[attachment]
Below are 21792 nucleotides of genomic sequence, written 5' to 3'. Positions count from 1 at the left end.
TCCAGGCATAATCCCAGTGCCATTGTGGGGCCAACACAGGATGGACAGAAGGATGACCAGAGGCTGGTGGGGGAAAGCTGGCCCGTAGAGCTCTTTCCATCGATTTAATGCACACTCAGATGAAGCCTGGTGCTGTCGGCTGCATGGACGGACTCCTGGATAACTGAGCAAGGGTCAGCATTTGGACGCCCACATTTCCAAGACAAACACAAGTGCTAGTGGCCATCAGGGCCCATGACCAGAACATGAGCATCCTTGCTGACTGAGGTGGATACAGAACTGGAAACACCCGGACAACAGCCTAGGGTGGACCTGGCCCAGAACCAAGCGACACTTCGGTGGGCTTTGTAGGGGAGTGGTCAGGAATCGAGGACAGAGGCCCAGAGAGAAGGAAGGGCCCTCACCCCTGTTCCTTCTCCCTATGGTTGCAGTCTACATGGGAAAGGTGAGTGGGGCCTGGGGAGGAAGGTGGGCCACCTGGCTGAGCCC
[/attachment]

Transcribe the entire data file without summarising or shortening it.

Below are 21792 nucleotides of genomic sequence, written 5' to 3'. Positions count from 1 at the left end.
TCCAGGCATAATCCCAGTGCCATTGTGGGGCCAACACAGGATGGACAGAAGGATGACCAGAGGCTGGTGGGGGAAAGCTGGCCCGTAGAGCTCTTTCCATCGATTTAATGCACACTCAGATGAAGCCTGGTGCTGTCGGCTGCATGGACGGACTCCTGGATAACTGAGCAAGGGTCAGCATTTGGACGCCCACATTTCCAAGACAAACACAAGTGCTAGTGGCCATCAGGGCCCATGACCAGAACATGAGCATCCTTGCTGACTGAGGTGGATACAGAACTGGAAACACCCGGACAACAGCCTAGGGTGGACCTGGCCCAGAACCAAGCGACACTTCGGTGGGCTTTGTAGGGGAGTGGTCAGGAATCGAGGACAGAGGCCCAGAGAGAAGGAAGGGCCCTCACCCCTGTTCCTTCTCCCTATGGTTGCAGTCTACATGGGAAAGGTGAGTGGGGCCTGGGGAGGAAGGTGGGCCACCTGGCTGAGCCC